Search Results

You are looking at 1 - 4 of 4 items for

  • Author or Editor: Laura Iraci x
  • All content x
Clear All Modify Search
Patrick Hamill, Laura T. Iraci, Emma L. Yates, Warren Gore, T. Paul Bui, Tomoaki Tanaka, and Max Loewenstein


The NASA Ames Research Center operates a new research platform for atmospheric studies: an instrumented Alpha Jet. The present complement of instruments allows for the determination of carbon dioxide, ozone, water vapor, and methane concentrations as well as measurements of three-dimensional wind speeds, temperature, and pressure. Planned future instrumentation includes an Air-Core sampler and an instrument to measure formaldehyde. We give examples of measurements that have been made, including measurements carried out during a downward spiral over an expected methane source. An attractive property of this airborne system is its ability to respond rapidly to unexpected atmospheric events such as large forest fires or severe air quality events.

Full access
Ju-Mee Ryoo, Sen Chiao, J. Ryan Spackman, Laura T. Iraci, F. Martin Ralph, Andrew Martin, Randall M. Dole, Josette E. Marrero, Emma L. Yates, T. Paul Bui, Jonathan M. Dean-Day, and Cecilia S. Chang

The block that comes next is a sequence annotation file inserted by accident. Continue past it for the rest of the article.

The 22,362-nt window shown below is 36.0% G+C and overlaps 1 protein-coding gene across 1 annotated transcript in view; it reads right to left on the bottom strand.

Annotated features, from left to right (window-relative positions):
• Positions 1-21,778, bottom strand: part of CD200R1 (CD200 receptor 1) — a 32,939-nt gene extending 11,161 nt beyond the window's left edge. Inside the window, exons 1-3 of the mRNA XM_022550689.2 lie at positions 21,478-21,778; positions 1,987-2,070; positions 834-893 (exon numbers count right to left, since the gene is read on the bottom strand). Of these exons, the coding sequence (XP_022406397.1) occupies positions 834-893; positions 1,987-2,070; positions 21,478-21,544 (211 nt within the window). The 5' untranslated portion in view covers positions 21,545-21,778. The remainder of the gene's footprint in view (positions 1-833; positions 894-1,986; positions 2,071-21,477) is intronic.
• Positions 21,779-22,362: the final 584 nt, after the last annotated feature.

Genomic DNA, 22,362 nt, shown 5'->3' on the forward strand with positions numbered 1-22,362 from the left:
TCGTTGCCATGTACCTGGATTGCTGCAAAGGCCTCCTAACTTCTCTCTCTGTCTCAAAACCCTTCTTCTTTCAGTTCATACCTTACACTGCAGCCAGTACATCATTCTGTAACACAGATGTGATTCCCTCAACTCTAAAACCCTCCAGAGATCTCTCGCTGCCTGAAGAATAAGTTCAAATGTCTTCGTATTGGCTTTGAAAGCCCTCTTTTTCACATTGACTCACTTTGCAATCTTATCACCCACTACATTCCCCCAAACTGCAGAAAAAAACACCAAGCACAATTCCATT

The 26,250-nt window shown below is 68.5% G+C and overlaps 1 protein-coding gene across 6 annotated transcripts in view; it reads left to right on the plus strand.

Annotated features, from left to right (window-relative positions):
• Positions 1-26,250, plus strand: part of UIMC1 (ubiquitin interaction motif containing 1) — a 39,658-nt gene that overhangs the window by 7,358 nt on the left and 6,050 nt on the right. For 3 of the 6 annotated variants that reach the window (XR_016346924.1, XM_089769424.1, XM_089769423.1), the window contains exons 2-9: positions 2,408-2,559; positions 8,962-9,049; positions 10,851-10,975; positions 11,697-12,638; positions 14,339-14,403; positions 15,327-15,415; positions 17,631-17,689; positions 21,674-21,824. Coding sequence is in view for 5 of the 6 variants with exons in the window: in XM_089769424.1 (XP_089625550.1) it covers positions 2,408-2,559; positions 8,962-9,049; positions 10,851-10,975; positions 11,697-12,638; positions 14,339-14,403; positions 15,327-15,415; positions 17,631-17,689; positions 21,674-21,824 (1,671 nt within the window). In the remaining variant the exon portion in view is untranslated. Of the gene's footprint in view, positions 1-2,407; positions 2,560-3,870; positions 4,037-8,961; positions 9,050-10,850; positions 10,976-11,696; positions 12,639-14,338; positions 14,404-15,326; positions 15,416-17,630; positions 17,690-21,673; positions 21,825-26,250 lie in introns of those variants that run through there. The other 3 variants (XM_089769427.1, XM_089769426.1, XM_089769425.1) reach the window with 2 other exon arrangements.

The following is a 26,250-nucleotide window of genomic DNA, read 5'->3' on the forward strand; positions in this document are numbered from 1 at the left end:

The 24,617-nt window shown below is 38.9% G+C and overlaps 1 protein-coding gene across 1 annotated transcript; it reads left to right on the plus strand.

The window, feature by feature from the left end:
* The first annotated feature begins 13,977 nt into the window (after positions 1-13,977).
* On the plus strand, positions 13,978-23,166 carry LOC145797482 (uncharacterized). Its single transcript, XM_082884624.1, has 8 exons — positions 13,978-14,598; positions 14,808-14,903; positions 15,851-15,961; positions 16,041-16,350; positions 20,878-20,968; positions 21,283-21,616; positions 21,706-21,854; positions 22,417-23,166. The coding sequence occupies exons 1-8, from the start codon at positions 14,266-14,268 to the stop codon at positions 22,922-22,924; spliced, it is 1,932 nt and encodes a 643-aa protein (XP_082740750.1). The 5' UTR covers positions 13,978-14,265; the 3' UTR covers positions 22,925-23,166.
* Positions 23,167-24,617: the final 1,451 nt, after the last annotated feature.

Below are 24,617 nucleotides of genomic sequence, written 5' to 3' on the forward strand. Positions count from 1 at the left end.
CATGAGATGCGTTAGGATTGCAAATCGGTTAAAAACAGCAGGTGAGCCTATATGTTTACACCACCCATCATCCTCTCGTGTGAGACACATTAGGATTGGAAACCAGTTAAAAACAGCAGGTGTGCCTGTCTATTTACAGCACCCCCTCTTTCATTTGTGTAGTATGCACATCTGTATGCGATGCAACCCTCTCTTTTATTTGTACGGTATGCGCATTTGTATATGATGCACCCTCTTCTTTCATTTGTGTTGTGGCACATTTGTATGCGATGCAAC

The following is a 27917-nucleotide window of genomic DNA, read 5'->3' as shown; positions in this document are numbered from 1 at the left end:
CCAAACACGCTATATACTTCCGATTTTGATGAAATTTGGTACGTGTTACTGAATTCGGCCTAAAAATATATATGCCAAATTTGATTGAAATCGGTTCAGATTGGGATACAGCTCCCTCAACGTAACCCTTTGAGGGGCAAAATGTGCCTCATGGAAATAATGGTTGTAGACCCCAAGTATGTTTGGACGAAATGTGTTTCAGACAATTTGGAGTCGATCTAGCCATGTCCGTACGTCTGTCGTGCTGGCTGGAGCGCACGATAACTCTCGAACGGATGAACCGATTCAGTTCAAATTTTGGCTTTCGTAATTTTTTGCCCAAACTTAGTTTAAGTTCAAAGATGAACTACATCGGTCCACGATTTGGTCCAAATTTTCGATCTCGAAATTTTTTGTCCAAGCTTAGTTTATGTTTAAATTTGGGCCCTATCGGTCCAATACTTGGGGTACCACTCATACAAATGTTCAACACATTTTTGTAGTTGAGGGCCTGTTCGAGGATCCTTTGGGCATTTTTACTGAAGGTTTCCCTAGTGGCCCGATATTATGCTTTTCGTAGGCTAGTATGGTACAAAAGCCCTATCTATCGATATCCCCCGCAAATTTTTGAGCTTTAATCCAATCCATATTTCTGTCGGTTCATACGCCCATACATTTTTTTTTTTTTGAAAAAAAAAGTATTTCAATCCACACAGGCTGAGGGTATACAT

We examine thermodynamic and kinematic structures of terrain trapped airflows (TTAs) during an atmospheric river (AR) event impacting Northern California 10–11 March 2016 using Alpha Jet Atmospheric eXperiment (AJAX) aircraft data, in situ observations, and Weather and Research Forecasting (WRF) Model simulations. TTAs are identified by locally intensified low-level winds flowing parallel to the coastal ranges and having maxima over the near-coastal waters. Multiple mechanisms can produce TTAs, including terrain blocking and gap flows. The changes in winds can significantly alter the distribution, timing, and intensity of precipitation. We show here how different mechanisms producing TTAs evolve during this event and influence local precipitation variations. Three different periods are identified from the time-varying wind fields. During period 1 (P1), a TTA develops during synoptic-scale onshore flow that backs to southerly flow near the coast. This TTA occurs when the Froude number (Fr) is less than 1, suggesting low-level terrain blocking is the primary mechanism. During period 2 (P2), a Petaluma offshore gap flow develops, with flows turning parallel to the coast offshore and with Fr > 1. Periods P1 and P2 are associated with slightly more coastal than mountain precipitation. In period 3 (P3), the gap flow initiated during P2 merges with a pre-cold-frontal low-level jet (LLJ) and enhanced precipitation shifts to higher mountain regions. Dynamical mixing also becomes more important as the TTA becomes confluent with the approaching LLJ. The different mechanisms producing TTAs and their effects on precipitation pose challenges to observational and modeling systems needed to improve forecasts and early warnings of AR events.

Free access
Ian C. Faloona, Sen Chiao, Arthur J. Eiserloh, Raul J. Alvarez II, Guillaume Kirgis, Andrew O. Langford, Christoph J. Senff, Dani Caputi, Arthur Hu, Laura T. Iraci, Emma L. Yates, Josette E. Marrero, Ju-Mee Ryoo, Stephen Conley, Saffet Tanrikulu, Jin Xu, and Toshihiro Kuwayama